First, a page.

Aelian and Fire by Countermarch

A scene from the film "The Godfather" with a man in a sweater and necktie clenching his fists and saying "just when I thought I was out, they pull me back in"
Taking a break from academic blogging is not as simple as it seems (meme from The Godfather, Part III courtesy of memegenerator.net)

In November 2016 I expressed a desire to read Fernando González de León’s article “Spanish Military Power and the Military Revolution.” As I found the citation in a forum post from 2011, it occurred to me that I might as well order the book instead of spending another five years wishing and hoping. González challenges Maurice of Nassau’s claim that after reading Aelian’s tactical manual he invented a drill where soldiers fired one rank at a time and then countermarched to get out of the way while they reloaded their cumbersome weapons. (The original letter in which Maurice makes this claim survives, and photos of his sketch of the new tactic have been reprinted in, if I remember correctly, Parker’s Military Revolution). González thinks this was already practised in Hapsburg armies. I wrote this post back in 2017, and decided to post it after listening to the Ancient Warfare Podcast on Ancient Military Manuals in June 2018.

This drill was developed to meet the needs of a particular time and place. In the 16th and 17th centuries, soldiers loaded their matchlock muskets and arquebuses with loose powder and balls and defended themselves with swords and daggers. Manipulating all of this equipment and a lit match without setting oneself on fire or shooting a neighbour was a slow process, and there was a danger that infantry who fired all at once would be over-run by enemies before they could reload. Clubbed muskets or cheap swords were no match for pikes or lances, and when more than two or three ranks of soldiers tried to fire at once, they tended to shoot, deafen, or ignite each other. Ordering the front rank to fire and then countermarch (march to the rear between their file and its neighbour) was a convenient way to get them out of the way while they reloaded. Famously, soldiers in Europe and Japan took to this drill, while soldiers in India and most of the Moslem world rejected it. By the 18th century, infantry were armed with bayonets and issued with pre-made paper cartridges and muskets which made their own fire, and other drills were developed to suit new conditions. Having defined what we are looking for, let see how González’ argument holds up:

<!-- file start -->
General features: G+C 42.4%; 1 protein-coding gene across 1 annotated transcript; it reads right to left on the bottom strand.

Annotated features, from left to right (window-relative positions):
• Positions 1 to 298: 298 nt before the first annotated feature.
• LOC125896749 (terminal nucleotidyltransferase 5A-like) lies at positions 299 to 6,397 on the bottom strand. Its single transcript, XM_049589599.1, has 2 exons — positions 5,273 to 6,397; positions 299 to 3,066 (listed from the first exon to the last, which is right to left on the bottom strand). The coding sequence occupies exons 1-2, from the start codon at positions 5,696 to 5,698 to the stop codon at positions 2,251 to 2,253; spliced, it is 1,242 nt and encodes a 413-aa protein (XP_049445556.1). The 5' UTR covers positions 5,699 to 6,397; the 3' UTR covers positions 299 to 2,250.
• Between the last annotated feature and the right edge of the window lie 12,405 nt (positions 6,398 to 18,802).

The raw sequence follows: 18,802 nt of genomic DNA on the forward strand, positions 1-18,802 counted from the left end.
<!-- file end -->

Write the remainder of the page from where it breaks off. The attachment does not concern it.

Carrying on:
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Greek and Roman Military Manuals in Winnipeg

Looking east along the footbridge over the Red River at Winnipeg.  Photo by Sean Manning, October 2016.
Looking east along the footbridge over the Red River at Winnipeg. Photo by Sean Manning, October 2016.

In October I got to attend the conference on technical military writing at the University of Winnipeg. Aside from giving me a chance to have some A&W and Timbits (somehow Wienerschnitzel and Quarkbällchen are not the same) and catch up on academic gossip, I got to hear a great set of papers.

The presentations focused on Greek texts from Aeneas Tacticus and Xenophon in the early 4th century BCE to emperor Leo VI around 900 CE, with one group of three papers on Vegetius. Three others focused on Xenophon, leaving six on miscellaneous topics and authors, and one on methodology. Only two of the thirteen focused on tactical writing in any language.

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Cross-Post: Conference on Greek and Roman Military Manuals, Winnipeg MB, October 2016

GREEK AND ROMAN MILITARY MANUALS: GENRE, THEORY, INFLUENCE WINNIPEG, MANITOBA, CANADA 21 & 22 OCTOBER 2016 While scholars acknowledge the ubiquity of military manuals in antiquity, systematic study of this genre has yet to be undertaken To be sure, military manuals are enigmatic and at the same time intrinsically fascinating texts. This workshop seeks to... Continue reading: Cross-Post: Conference on Greek and Roman Military Manuals, Winnipeg MB, October 2016

One Ancient Tradition of Tactical Writing: The Hittite

The orange cover with white lettering of a softcover book entitled "The Hittite Instruction for the Royal Bodyguard"

It occurred to me that recently I have been writing a lot about the last thousand years, but not so much about ancient Southwest Asia. I promised to write about the different ancient traditions of tactical writing. This is a topic known from Greek, Hebrew, Hittite, and Indian literature in the ancient world, and it may have been discussed in Latin texts as well. Of these, the Hittite is by far the oldest, being attested in the middle of the second millennium BCE.

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Three Ancient Traditions of Tactical Writing

A forthcoming conference has me thinking about writings on tactics in the ancient world. While the English word tactics indicate a clever way of fighting, the Greek adjective τάκτικη means “having been put into a formation for battle.” In other words, in the ancient world tactics were what we call organization and drill. Ancient and modern critics have complained that tactics in the Greek sense are insufficient education for a soldier, but experienced soldiers tended to recognize that they were necessary.
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